Getting ready for the big transition – Wine or Whine!
Some of you may be dreaming about your soon-to-be empty nest, while others of you are dreading walking past the empty bedroom your senior currently occupies.
Regardless of the “Wine” or “Whine” camp you fall into, there are some valuable things you should be thinking about, talking about, and doing prior to their departure.
Have a few serious conversations with them:
- Money management – set expectations about how they spend your money and their own money. It’s helpful for many kids to actually see a budget of their anticipated expenses each month and what’s specifically in their accounts. Most students will do better with a debit card because it’s almost impossible to not be aware of their daily balance. Set up a bank account if your child doesn’t already have one and explain the concept/expense of overdrafts. Life on a college campus can be expensive, so try not to apply your 80’s or 90’s mindset to what you think they should be spending.
- Health – focus your conversation on their physical health – getting enough sleep, drinking water, and eating well; but don’t forget to talk about their mental health. The stigma that used to be attached to mental health issues and counseling has thankfully been extinguished and almost all students are open and interested in talking to someone if they’re feeling depressed or unhappy. Share your own experiences with homesickness; it’s a natural part of the process. Make sure they’re aware of the on-campus and off-campus resources where they’re located. Make sure they know where the closest Emergency Room is and how to get there.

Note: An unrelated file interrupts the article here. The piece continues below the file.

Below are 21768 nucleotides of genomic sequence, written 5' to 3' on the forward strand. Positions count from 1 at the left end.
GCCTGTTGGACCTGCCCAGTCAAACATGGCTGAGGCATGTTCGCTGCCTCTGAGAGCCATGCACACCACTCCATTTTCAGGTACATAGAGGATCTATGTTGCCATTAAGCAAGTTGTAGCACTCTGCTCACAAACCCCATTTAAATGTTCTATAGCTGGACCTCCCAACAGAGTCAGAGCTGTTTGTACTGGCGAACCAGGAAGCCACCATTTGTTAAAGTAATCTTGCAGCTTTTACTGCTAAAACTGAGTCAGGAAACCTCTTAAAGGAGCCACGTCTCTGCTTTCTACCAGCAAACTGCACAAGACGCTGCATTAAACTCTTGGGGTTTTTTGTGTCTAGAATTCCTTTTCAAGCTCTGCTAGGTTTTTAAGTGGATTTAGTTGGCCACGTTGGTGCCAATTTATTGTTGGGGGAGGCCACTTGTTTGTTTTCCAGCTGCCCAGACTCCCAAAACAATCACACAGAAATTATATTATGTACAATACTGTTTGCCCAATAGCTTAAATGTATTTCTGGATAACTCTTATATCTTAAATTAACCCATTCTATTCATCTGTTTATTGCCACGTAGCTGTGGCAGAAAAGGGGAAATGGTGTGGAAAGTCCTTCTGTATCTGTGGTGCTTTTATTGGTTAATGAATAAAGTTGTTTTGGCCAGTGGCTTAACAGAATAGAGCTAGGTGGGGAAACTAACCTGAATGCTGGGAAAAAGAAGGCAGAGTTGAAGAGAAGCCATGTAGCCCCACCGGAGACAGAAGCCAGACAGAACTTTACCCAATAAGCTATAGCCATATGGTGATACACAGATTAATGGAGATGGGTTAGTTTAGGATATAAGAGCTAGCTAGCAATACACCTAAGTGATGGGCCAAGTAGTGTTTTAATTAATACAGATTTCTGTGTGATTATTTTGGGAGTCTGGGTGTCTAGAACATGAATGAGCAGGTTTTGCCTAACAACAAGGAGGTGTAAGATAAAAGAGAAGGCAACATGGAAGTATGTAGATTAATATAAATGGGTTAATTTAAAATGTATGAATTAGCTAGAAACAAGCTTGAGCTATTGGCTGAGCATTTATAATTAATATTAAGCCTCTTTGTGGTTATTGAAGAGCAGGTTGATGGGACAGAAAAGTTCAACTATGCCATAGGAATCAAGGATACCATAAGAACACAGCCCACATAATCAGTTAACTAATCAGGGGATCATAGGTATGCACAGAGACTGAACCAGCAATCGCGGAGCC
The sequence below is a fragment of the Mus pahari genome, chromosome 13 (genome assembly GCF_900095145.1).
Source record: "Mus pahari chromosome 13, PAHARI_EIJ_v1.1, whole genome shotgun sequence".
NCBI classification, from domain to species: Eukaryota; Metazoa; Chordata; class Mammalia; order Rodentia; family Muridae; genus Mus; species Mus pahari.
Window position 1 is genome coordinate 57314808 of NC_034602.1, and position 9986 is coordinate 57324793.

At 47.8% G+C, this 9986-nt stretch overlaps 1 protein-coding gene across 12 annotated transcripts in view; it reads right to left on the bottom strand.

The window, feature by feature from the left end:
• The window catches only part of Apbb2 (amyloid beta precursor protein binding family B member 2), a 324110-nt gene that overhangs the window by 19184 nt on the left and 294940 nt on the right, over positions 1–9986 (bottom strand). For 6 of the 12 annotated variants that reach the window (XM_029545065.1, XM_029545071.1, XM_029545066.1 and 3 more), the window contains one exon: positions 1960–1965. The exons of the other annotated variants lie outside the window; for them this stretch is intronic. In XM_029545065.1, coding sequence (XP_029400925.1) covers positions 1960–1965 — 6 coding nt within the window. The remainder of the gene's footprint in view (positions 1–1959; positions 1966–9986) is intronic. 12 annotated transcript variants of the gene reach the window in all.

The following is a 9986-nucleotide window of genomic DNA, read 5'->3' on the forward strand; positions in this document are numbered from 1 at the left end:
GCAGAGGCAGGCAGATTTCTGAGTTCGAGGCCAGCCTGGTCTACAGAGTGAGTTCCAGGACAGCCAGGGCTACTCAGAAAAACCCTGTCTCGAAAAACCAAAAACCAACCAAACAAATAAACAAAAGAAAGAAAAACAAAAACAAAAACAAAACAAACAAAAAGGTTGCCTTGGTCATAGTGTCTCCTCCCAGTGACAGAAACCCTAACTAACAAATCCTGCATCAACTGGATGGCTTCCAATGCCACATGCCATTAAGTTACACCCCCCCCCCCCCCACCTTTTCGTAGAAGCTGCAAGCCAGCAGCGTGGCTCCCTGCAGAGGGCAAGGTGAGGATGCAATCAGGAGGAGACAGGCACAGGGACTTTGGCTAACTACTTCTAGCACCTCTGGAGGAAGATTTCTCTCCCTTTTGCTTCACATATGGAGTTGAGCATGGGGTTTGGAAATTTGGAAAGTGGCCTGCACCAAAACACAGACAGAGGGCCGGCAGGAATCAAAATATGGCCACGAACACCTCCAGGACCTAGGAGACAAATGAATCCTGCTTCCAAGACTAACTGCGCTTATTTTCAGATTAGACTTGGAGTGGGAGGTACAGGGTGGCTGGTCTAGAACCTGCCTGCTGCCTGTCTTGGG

- Summer – talk to your kids about how they choose to spend their time, this last summer at home. Hopefully, they’re willing to spend more time with you, their siblings, and their grandparents, if they’re local. Encourage them to make this summer as meaningful as possible and understand that this is a special time, and they are not the only ones who will be going through a transition. This doesn’t mean that they should ignore their friends, but search for a solid balance.
- Adjusting to college life – encourage them to get involved in new organizations or clubs and get out of their comfort zone to meet new people and expand their life experiences. Remind them that their roommate is also probably nervous and scared; so be understanding.
Things to do:
- Write them a letter – share your thoughts on their growth, their opportunities, your pride, and what you wish for them. It will make you cry, but it will be a cherished keepsake for them.
- Plan dedicated family time – try to create as many summer experiences for the family as possible; that may just mean a weekly hike, a family vacation, game night, a drive-in movie, etc. It will be nice for everyone to look back on this summer with fond memories.
- Get contact information – Make sure you leave the drop-off with the contact information of a friend, roommate or residential advisor. You don’t want to panic or worse (drive to campus or check emergency rooms) when your teen doesn’t answer his/her phone. They probably just forgot to charge their phone. Promise them you won’t reach out without sufficient provocation; that will need to be negotiated individually.
- Give them the best hug they’ve ever gotten. Tell them you love them and are always there for them, day or night.